A Moment with the Bible
The final illustration of Jesus sermon is in the form of a parable. This will be the climactic point of His lesson. The conclusion of any man’s sermon is always the point that summarizes the whole of what he has said previously. In 7:13-14, Jesus had said that every man enters one of two gates and travels one of two roads. Now He states that every man builds a house on one of two foundations. A man’s house is his life, but there are two foundations upon which to build it.
It is interesting that Jesus does not comment on the structure of the building or the kind of building materials that are used. Upon completion, both buildings look the same; they look beautiful and solid. But it is not winter yet. It is summer and the rains have not come. We may look at our own life and say, “It looks good. I’m doing fine!” But the winds and the rain have not yet come; the trials have not tested your work. The psalmist said, “Except the Lord build the house, they labor in vain who build it” (Psalm 127:1).
Which foundation is which? “Everyone who hears these words of mine and does them may be compared to a wise man who built his house on the rock.” The foundation that is solid, the house that will stand, is the one who builds his life on the word of God and acts upon it. In contrast, the one who does not hear or do His word, will be like a house built on sand. It will not stand when Judgment comes. Upon what is your life built?
A Moment with the Bible
In this text Jesus reveals that there will be some shocking surprises on the Day of Judgment. There will be people who are confident of their salvation but will instead be lost. Not only that, but these people will have worked diligently in this life in the hope of going to heaven. They will be religious people. They will be people who claim to follow the Lord and who are doing many wonderful works in the name of the Lord. They claim that the Lord is their Master and they will call on Him, pray to Him, and teach others about Him.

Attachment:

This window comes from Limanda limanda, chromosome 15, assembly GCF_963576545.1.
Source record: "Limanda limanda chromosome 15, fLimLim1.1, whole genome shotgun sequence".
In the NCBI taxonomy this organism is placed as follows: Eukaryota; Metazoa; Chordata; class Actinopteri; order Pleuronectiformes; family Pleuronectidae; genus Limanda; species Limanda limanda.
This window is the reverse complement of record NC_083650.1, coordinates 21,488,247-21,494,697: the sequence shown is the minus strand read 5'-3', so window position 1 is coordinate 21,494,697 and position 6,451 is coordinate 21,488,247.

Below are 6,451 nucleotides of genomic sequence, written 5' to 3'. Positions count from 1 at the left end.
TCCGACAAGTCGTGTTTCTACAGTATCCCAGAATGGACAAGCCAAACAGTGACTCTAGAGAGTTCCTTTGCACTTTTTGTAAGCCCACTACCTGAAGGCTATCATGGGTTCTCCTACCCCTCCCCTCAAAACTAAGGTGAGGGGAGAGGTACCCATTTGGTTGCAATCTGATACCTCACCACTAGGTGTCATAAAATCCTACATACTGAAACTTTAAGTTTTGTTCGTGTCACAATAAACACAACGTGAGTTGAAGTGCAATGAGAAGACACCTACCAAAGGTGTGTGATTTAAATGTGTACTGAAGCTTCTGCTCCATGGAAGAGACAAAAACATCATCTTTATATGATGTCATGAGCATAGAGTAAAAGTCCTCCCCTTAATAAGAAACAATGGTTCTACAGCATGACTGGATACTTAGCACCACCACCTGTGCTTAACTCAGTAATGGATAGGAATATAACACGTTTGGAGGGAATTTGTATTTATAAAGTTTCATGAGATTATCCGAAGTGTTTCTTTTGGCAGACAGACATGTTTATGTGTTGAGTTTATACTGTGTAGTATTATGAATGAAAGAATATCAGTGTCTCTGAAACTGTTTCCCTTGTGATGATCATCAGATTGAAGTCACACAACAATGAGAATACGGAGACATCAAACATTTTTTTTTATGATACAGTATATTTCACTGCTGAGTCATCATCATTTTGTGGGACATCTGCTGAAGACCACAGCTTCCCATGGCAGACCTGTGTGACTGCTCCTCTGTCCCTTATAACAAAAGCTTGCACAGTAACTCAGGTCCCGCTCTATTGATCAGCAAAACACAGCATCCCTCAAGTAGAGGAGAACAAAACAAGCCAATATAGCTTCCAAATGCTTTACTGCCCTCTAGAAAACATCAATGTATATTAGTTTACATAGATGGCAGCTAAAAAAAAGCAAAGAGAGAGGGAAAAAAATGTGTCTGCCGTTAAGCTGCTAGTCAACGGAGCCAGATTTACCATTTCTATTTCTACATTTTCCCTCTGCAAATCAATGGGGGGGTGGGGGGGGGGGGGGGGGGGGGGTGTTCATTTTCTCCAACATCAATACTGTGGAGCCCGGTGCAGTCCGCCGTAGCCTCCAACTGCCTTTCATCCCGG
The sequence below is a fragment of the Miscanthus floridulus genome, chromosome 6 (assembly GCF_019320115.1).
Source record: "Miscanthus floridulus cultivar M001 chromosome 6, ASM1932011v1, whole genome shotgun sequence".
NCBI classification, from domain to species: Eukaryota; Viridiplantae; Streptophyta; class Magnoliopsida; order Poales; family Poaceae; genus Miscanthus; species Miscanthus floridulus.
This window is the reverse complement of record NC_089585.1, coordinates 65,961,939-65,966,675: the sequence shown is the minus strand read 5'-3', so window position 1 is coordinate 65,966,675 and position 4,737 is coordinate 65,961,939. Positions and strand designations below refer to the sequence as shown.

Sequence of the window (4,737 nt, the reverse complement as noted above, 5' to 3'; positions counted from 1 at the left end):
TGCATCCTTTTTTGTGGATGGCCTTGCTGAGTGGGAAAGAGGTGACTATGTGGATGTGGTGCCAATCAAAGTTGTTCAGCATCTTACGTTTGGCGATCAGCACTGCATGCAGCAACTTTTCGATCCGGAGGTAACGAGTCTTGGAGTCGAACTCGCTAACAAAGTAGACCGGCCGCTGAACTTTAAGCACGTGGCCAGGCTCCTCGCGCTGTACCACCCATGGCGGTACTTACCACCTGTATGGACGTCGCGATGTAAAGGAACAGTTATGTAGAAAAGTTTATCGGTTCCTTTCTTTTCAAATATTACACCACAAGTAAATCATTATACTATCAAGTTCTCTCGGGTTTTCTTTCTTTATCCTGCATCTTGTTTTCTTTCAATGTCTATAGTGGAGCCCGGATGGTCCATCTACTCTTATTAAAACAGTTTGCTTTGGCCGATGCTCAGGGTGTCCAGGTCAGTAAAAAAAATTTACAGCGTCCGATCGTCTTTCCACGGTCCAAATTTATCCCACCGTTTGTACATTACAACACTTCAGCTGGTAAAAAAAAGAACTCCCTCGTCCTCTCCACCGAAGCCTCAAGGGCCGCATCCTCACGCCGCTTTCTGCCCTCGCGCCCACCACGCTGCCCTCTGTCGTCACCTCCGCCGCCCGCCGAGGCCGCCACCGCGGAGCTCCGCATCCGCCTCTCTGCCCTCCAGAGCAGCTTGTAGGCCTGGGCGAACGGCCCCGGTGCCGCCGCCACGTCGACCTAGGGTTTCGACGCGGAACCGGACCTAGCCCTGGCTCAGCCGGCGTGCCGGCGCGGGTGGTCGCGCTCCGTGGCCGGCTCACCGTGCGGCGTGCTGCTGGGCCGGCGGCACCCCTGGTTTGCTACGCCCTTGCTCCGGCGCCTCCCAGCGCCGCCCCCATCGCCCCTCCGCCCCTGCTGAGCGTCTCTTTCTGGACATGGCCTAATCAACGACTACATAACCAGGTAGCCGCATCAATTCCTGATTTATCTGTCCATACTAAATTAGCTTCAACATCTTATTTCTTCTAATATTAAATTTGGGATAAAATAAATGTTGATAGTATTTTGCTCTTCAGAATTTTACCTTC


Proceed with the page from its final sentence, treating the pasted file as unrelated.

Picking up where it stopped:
How could such be lost? How could the Lord say to these people that He “never knew them?” Listen to the words, “Depart from Me, you who practice lawlessness.” These people were “lawless.” That is, they claimed to follow the Lord, but they did not obey His laws. These people are a dime a dozen. They are all around us. They talk about how they love the Lord and that He is the number one joy of their lives, but they do not do what He says. In a parallel passage, Jesus asked, “Why do you call Me Lord, Lord, and do not do the things that I say?” (Luke 6:46).
Denominations are filled with man-made creeds and traditions of men. They think nothing of gathering a convention and voting on what belief system they will accept or reject or what accepted immorality they will allow. A church can talk all it wants about how it is following God, but that does not make it so. Only those who stay within the confines of the written will of God in the New Testament are truly His disciples (John 8:31-32). Listen to Jesus, “I never knew you.” It is not that He does not know who they are or was not aware of their works. There is no fellowship with them and never was. How sad that many go placidly through life confident of their intimacy with the Savior, yet do not obey Him. And on that Day, what a surprise! We must beware that we are not surprised on the Day of Judgment.